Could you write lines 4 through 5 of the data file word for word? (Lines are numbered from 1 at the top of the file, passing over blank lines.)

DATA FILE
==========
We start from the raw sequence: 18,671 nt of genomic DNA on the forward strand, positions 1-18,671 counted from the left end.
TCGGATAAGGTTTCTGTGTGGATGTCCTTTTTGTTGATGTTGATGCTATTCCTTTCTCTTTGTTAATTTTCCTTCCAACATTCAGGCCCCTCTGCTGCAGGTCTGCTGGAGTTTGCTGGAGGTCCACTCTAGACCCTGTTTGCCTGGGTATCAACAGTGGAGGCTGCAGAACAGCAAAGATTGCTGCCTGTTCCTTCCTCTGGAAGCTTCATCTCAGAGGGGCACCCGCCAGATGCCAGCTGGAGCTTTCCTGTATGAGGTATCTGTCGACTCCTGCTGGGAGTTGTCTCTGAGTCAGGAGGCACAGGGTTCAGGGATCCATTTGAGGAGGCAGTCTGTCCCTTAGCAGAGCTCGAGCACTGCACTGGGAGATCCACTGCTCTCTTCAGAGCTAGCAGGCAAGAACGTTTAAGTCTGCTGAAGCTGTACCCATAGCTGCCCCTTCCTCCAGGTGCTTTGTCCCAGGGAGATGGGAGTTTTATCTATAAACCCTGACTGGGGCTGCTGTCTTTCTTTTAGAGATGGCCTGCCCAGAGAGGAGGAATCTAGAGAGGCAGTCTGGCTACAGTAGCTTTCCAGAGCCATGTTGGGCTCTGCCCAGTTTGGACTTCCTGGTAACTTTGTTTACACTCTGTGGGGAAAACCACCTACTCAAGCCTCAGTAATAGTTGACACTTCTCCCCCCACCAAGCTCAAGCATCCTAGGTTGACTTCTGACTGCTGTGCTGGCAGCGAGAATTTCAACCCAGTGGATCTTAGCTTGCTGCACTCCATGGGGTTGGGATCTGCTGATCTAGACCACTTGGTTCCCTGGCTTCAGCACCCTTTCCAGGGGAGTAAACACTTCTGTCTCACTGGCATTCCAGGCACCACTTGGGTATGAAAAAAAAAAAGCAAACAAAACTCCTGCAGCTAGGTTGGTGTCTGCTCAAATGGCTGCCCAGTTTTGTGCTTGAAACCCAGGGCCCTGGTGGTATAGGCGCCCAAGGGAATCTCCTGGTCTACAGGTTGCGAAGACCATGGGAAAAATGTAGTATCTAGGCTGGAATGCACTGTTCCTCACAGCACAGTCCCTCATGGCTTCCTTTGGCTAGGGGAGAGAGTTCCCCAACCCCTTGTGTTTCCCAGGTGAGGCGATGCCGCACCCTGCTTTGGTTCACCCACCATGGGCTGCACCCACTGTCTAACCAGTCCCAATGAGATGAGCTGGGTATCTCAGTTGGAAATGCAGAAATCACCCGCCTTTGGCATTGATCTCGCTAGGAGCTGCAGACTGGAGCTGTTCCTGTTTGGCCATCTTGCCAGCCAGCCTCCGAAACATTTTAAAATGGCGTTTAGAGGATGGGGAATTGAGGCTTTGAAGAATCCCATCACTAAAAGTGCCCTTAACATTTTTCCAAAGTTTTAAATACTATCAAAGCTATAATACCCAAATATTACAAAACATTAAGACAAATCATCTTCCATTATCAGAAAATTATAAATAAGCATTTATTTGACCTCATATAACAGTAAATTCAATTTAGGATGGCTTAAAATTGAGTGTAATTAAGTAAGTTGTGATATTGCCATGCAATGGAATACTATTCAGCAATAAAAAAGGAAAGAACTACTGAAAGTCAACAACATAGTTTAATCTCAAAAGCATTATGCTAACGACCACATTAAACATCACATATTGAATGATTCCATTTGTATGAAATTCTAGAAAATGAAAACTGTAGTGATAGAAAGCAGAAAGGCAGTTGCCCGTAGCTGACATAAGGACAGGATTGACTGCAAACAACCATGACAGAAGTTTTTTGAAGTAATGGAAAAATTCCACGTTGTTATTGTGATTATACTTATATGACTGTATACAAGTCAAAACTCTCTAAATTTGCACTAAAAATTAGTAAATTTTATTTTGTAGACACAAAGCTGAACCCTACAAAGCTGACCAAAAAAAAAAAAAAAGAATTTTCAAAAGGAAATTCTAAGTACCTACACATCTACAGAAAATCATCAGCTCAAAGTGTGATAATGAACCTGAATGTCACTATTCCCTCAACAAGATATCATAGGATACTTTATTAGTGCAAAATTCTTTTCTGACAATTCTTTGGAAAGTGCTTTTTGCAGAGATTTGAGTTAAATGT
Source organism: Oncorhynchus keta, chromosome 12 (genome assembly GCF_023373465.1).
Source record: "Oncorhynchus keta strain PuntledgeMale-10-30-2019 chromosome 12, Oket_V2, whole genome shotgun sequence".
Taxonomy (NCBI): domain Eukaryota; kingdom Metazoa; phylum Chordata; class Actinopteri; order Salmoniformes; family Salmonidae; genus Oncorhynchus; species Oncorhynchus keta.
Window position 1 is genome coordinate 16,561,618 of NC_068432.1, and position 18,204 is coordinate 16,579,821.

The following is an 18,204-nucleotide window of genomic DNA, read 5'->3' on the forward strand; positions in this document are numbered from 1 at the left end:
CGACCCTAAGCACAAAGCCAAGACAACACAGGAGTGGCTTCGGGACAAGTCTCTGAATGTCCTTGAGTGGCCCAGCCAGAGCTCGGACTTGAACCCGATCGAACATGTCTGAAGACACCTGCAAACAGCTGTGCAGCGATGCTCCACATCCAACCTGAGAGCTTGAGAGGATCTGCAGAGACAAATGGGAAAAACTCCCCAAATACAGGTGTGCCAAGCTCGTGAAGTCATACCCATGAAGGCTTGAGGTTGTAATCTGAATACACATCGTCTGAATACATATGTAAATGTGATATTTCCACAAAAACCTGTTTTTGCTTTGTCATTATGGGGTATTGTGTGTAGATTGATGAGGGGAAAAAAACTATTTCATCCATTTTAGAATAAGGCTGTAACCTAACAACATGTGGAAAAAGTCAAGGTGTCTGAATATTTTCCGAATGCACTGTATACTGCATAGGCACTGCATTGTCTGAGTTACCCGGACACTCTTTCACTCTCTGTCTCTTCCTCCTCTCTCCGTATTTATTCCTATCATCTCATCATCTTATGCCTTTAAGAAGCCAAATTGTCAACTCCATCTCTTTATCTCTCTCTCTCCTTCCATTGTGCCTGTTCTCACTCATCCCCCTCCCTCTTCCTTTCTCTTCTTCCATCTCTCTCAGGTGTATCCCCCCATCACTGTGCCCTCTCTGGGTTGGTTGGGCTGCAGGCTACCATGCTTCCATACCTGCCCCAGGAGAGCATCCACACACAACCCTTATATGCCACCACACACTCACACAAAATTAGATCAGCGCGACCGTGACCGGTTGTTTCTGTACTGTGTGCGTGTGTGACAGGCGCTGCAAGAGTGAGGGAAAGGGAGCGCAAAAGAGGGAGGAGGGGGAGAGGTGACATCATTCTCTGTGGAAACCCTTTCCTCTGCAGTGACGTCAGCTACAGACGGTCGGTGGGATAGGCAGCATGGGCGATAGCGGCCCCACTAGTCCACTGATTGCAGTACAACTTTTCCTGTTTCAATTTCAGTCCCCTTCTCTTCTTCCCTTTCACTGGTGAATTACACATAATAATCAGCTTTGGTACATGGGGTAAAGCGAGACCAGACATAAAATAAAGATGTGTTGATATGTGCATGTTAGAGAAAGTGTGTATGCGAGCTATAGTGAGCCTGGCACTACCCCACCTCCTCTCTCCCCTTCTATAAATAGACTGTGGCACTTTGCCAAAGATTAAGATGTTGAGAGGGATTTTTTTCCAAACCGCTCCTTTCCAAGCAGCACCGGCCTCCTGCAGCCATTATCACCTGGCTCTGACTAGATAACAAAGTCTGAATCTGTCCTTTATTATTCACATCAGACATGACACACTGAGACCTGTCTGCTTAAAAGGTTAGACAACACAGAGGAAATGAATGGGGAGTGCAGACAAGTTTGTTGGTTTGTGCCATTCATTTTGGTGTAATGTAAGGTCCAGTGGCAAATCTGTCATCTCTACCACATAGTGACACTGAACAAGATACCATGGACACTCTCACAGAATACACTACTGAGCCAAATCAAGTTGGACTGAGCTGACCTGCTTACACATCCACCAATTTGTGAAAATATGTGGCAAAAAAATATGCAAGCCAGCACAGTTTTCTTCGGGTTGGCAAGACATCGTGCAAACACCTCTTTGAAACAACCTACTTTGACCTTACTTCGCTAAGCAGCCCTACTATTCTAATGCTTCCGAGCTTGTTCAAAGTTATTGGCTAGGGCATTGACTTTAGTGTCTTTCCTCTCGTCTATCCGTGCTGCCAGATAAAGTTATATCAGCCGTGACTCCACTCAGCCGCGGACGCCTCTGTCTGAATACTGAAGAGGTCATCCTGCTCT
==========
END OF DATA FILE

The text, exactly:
Source record: "Oncorhynchus keta strain PuntledgeMale-10-30-2019 chromosome 12, Oket_V2, whole genome shotgun sequence".
Taxonomy (NCBI): domain Eukaryota; kingdom Metazoa; phylum Chordata; class Actinopteri; order Salmoniformes; family Salmonidae; genus Oncorhynchus; species Oncorhynchus keta.